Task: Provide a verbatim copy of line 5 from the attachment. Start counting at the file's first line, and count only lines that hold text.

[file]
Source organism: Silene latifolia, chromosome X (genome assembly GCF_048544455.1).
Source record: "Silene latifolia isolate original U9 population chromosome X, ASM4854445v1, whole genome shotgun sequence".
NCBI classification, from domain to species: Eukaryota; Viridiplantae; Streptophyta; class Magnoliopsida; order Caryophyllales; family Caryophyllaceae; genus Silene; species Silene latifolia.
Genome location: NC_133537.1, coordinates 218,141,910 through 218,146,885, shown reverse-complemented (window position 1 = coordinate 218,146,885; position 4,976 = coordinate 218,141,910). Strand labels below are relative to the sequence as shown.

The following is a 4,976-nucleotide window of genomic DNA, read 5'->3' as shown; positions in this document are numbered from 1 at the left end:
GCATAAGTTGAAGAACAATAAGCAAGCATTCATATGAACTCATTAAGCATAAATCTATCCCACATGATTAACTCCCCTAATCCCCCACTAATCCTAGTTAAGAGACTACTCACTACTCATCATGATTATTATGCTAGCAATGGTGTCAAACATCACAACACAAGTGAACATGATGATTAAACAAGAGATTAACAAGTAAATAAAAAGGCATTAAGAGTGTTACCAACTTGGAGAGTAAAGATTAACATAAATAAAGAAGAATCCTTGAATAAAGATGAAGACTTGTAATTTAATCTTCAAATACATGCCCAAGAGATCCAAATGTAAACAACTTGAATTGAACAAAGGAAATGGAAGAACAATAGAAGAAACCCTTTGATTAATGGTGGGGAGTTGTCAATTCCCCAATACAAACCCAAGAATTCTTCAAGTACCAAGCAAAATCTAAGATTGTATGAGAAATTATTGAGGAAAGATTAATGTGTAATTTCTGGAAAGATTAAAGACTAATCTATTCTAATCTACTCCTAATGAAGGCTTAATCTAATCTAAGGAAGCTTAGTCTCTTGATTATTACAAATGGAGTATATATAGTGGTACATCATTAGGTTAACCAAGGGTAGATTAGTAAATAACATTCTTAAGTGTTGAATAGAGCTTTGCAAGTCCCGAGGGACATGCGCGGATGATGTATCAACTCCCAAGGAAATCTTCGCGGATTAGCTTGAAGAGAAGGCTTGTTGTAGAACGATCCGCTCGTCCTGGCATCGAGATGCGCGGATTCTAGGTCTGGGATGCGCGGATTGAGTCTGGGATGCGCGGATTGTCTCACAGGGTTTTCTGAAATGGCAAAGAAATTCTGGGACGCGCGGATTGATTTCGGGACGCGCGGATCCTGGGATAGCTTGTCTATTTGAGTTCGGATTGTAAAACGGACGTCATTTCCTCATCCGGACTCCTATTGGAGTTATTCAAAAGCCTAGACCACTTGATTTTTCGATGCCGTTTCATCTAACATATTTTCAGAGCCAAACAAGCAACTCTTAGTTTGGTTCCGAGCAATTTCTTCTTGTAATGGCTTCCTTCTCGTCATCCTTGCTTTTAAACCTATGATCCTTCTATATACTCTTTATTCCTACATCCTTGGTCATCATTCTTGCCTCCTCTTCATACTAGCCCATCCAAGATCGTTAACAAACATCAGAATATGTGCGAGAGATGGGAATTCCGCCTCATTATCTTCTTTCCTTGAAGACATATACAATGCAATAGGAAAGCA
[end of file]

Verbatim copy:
The following is a 4,976-nucleotide window of genomic DNA, read 5'->3' as shown; positions in this document are numbered from 1 at the left end: